After four full days of settling back into life aboard after a nine-month absence, we…
Conditions: Clouds and some light rain, cooler, then sun & clouds and warmer. Winds SSW 5 – 10 mph, ICW calm.
Distance traveled: 68 statute miles
Time underway: 7 hours 17 minutes
Average Speed: 8 kts
Max Speed: 12.3 kts
Fuel used: 62 gallons
Despite our arrival drama at Cocoa, we had a wonderful first night connecting with dear friends Rachel and Pete, long-time cruisers who have given us incredible advice and support on our journey. We feel lucky to know them and they traveled a distance to Cocoa just to take us to dinner that first night. After a little discussion, we ended up picking a casual place called Murdock’s Southern Bistro. The menu was terrific and our server, who went by the name Spicoli (the name of a character in the 80’s classic movie Fast Times at Ridgemont High), was on his game, polite and eager to please. The only picture we took was of the fish dip, which was excellent. The Fish Tacos with the fresh caught Cobia were reportedly tasty as was the Seared Tuna Salad and the Strawberry Chicken Salad. However, the Admiral can attest that the Lobster Mac-n-Cheese was…decadent! Sorry, it’s hard to take pictures when there’s a fork in your hand! Thanks, Pete and Rachel, it was a wonderful evening.
We took the next day off from cruising due to weather which enabled us to catch up on life a bit. That night we were joined by Ramie, Tim, and Ringo, the Miss Norma crew, for a great dinner onboard of chicken marsala, truffle oil Brussel sprouts, crispy garlic, rosemary red potatoes and a fresh garden salad. Evenings like this are important. Conversations about future travel plans and the day’s events on this shared journey on the water are smattered with laughter, gratitude and camaraderie.
We had an easy departure from the terrific Cocoa Village Marina. It was quite the opposite of our arrival as it was relatively calm. We send Dockmaster Trish special thanks for treating us so kindly and welcoming us with open (and strong!) arms! We’ll see you soon.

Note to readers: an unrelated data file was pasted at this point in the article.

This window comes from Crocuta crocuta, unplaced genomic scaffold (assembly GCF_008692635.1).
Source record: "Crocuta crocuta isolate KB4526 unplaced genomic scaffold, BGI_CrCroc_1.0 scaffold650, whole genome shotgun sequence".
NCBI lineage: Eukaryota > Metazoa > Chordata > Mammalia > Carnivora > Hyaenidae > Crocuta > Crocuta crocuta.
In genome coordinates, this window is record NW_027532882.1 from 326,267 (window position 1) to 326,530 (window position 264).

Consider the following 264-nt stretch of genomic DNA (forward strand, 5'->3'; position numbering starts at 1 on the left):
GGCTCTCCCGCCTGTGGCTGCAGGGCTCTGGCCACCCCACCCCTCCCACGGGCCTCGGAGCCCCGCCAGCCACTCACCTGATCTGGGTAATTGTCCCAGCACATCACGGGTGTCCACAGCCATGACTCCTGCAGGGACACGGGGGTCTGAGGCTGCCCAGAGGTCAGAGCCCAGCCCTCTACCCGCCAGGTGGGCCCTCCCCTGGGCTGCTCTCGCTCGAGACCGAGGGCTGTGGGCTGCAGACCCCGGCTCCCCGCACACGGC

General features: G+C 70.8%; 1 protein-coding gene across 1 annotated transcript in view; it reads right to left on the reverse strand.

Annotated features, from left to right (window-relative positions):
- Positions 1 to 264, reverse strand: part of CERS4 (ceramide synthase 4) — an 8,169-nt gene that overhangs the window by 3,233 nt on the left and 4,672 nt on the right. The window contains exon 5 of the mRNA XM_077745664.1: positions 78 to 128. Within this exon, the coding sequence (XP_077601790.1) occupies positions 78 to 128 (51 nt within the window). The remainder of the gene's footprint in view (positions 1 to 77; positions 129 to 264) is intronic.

Because the bridge of the boat was rather wet after an early morning soaking and there was our first cool breeze of the trip blowing, we opted to run from the pilot house until things cleared up. They ultimately did save for a couple of light showers here and there. This leg of the ICW has some of the easiest stretches of waterway with few problem areas along the way. A couple of hours after being underway we passed Titusville which, to us, is one of those iconic stops on the trip (there wasn’t any room at the docks for us to have stopped there this time). When Jasper was a puppy on his first trip down the ICW when we helped a friend move his boat, we had a memorable stop there because there’s a great dog park. It’s very popular among cruisers. We also passed through the train bridge – normally left open – that carried the shuttles to Cape Canaveral.
When we were just north of Titusville we noticed that Jasper was suddenly on alert and then we were hailed by the motor vessel Arietta, a lovely blue-hulled Eastbay, as he wished to pass us. After the pass was complete he hailed us again to chat and told us that he was the gentleman that would walk by our boat several times a day at Stock Island Marina over the winter with his Sheltie. Let’s just say Jasper was always aware when their Sheltie was nearby and let us all know. It’s a fun part of the trip connecting that way with the good people you’ve met along the journey.
A lot of boaters lament the many no-wake Manatee Zones that you encounter where you’re required to travel at very slow speeds, often for good distances. We don’t mind it as the idea is to protect these amazing creatures. But rarely, if ever, have we actually ever seen a manatee in a manatee zone. Today was different as we continued along the Indian River North near Oak Hill, Florida when we were in a Manatee Zone for several miles and were treated to a show from the sea cows and dolphins for much of the stretch. It was hard to capture good shots but it was a moment to really sit back and enjoy the magic of the waterway.
Our arrival at Halifax Harbor Marina in the mid-afternoon was uneventful. It’s a big, municipal marina that we’ve stayed at before with a wonderfully friendly staff and concrete floating docks. We fueled up, pumped out and took Jasper for a nice long walk and settled in for an evening with the Miss Norma Crew who arrived after us, looking forward to dinner and the impending space launch down the coast.
See you out there!
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